If you simply want to kick back and relax on a beach for a day, my favourite beaches include: San Lorenzo, 20 minutes south of Manta, Los Frailes, 10 minutes north of Puerto Lopez, Puerto Cayo and Ayampe/las Tunas, on the border of Santa Elena. Make sure to bring high spf sunscreen, a hat and lots of water as generally the beaches lack shade.
This is one of the most popular activities and a key reason why many tourists come through towns like Puerto Lopez and Salango. Whale season is from June – October when humpback whales from Antarctica come to the tropical waters off the coast of Ecuador and Colombia to breed. You can see the whales almost anywhere off the coast of Ecuador but most people come to Machalilla national park to see them. I highly recommend going on a whale watching boat trip from Puerto Lopez or Salango if you are interested in getting up close and personal with jumping humpback whales. This costs around $25-30.
Ecuador is blessed with year round waves, being exposed to both north and south swells. The main season however is between November – March when it gets the tail end of north swells coming down from Alaska. The small fishing town of San Mateo boasts one of the longest waves in Ecuador at 500m long during a good swell. Safe to say when it’s firing, you can feel sufficiently stoked after just one wave.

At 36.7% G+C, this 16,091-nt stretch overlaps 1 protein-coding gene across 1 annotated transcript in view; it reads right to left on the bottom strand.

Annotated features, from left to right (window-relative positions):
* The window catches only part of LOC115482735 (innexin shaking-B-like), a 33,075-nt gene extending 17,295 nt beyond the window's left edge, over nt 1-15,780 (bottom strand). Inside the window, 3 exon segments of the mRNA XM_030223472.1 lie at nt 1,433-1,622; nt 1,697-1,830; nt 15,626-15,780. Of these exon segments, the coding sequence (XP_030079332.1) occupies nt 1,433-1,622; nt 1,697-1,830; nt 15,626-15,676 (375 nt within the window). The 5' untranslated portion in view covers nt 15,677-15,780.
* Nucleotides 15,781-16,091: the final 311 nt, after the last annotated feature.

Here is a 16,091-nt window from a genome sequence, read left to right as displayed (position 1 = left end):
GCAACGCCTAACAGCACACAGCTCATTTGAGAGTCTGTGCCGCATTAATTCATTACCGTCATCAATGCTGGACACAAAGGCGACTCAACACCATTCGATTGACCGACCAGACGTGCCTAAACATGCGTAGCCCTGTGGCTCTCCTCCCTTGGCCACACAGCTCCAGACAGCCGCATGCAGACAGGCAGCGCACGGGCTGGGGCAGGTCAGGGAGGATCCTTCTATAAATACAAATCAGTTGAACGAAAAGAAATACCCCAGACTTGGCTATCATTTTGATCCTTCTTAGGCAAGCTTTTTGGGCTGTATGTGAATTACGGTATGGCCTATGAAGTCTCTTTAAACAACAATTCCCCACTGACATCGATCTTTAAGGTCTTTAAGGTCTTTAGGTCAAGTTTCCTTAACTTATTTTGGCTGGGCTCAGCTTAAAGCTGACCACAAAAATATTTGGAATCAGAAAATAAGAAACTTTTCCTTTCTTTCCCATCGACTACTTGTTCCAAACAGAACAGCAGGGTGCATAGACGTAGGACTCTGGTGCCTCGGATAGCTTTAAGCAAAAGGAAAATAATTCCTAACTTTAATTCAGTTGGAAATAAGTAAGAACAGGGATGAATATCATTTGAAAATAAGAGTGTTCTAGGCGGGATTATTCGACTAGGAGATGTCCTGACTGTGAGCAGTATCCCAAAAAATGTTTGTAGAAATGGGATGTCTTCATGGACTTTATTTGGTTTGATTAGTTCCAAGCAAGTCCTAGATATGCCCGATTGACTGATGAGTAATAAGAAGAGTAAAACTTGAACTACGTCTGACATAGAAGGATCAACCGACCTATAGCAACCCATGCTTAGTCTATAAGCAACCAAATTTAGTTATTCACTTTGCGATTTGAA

Ayampe is also a top surf spot, offering the most consistent waves year round. It is a tiny little coastal town located by Rio Ayampe, in a lush green valley. It has become a hot spot for surfers and increasingly, yoga and lifestyle fans. The stretch of beach that runs from Ayampe to Las Tunas is my personal favourite, with the distinctive Los Ahorcados rock (‘the hanged ones’ – so named as it was where the priests used to hang native people who refused to convert) just off the beach, embellishing the horizon and making for an idyllic sunset shot. It is rapidly gaining in popularity with tourists but, as is often the case, this sadly means that the local communities presence is declining in the face of increasing foreign land-owners and tourist centred restaurants/hostels. What has developed so far has been tastefully done and by no means is it Montañita or Canoa yet, however, if you’re looking for a truly local experience, this is perhaps no longer it.
If tubular beach breaks are more your cup of tea then San Lorenzo, an ultra-local fishing town, has some great waves to offer; so much so that they hosted the Latin American Surf Championship this year. Similarly, San Jose has some mean waves when the bigger south swells hit and if you’ve got the grit to go out, safe to say you’re in for a ride.
Other good surf spots include Canoa in North Manabi. Whilst it has good waves, it’s not what it used to be. It has become a lot more tourist/backpacker centred in the past 5 years, arguably for the worse. I’ve heard reports from friends that it can be unsafe at night with men targeting foreign girls partying at beach bars. As a girl in Canoa, you should stick with a reliable male friend, watch your drink at all times, don’t accept any drinks from strangers and don’t go off on the beach by yourself for any reason.
The waves at Murcielago beach in Manta are also good with a west or north swell. Manta is where you’ll go for any shopping needs outside of basic groceries. It has a large supermarket and a shopping mall.